The socialist gospel

Daily Reading for October 8 • William Dwight Porter Bliss, Priest, 1926, and Richard Theodore Ely, Economist, 1943

Every true disciple of Jesus Christ gives an affirmative to the question which Cain raised only in denial: “Am I my brother’s keeper?” Socialism, as Christians view it, is only a consistent carrying out of this principle as far as necessary, viz., that each man is his brother’s keeper. We say, only as far as necessary. This guards individuality, while it maintains co-operation and reciprocity. This principle is already acted on to a large extent by the co-operation of free men in maintaining government for the protection of individual rights against invasion by force or fraud. It is carried still further by the concerted action of the community for the common benefit, in maintaining schools, asylums, libraries, works, aqueducts, sanitation, the post-office, etc. Socialism is simply aiming at consistency and thoroughness in this line of action.

It is singular above all things to find Christian people so often using socialism as a term of reproach, very much as democracy was used a century ago. Some, reputed to be wise, even class it among the foes of Christianity. . . . There are socialists and socialists. There may be found socialists who answer to the bogie held up as representing all. Socialist schemes are advocated by some who are simply enemies of mankind. So nitrogen is a constituent both of nitric acid and of beef-tea. People who are influenced by names are often as silly-wise as the girl who, after reading of a terrible explosion of nitro-glycerine, very carefully emptied her glycerine bottle into the gutter as a timely precaution.

When, therefore, a preacher, or a church-member, as now and then, cries out against socialism, it is always charitable and generally correct to say that he is ignorantly giving away the good-will of his business. He means only to oppose the atheism, or the immorality, or the revolutionary folly, that has sometimes taken to itself that good name, which is really the original trade-mark of Christianity. No man is fit to be a Christian teacher who does not know that Christianity was originally and is essential socialistic. . . . Christianity was at first a social and humanitarian movement, in a time much resembling ours in respect to the extremes of wealth and poverty, burdensome monopolies, oppressive taxation, and inordinate luxury. In the society of his disciples Jesus laid down two socialistic principles as fundamentals, viz., (1) Scrupulous care for the “little ones which believe in me,”—the weak, who are likeliest to go under in the struggle for existence. (2) The proportioning of burdens to ability, — “he that is greatest shall be servant of all.” This we respect in times of peril, when the strongest are selected for the battle-field because they are strong; but it is repudiated in peace under our system of taxation, which experts declare puts the heaviest burden on those least able to bear it.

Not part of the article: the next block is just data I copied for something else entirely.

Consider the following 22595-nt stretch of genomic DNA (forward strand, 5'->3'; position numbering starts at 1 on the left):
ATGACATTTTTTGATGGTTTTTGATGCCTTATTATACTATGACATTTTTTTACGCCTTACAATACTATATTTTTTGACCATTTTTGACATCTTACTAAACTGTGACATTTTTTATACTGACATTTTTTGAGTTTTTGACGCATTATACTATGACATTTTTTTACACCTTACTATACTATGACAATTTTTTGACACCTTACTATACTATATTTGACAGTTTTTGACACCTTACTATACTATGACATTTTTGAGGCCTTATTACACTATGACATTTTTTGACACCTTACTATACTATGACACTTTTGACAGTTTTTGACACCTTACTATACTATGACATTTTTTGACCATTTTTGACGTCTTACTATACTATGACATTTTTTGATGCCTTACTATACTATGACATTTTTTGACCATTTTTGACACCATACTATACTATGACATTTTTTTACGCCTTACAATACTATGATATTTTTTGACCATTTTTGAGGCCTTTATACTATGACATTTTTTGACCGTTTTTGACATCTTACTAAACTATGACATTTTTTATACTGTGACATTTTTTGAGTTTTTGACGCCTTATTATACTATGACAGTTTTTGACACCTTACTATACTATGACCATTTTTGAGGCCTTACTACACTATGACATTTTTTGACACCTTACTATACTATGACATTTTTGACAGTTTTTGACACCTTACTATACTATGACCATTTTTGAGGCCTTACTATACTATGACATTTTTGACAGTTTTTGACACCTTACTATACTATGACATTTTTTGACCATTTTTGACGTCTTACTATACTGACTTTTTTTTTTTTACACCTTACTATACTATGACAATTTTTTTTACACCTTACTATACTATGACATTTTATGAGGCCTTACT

From “Why Christians Should Be Socialists” by William Dwight Porter Bliss, in The Dawn, Vol. II, No. 1 (May 1890).

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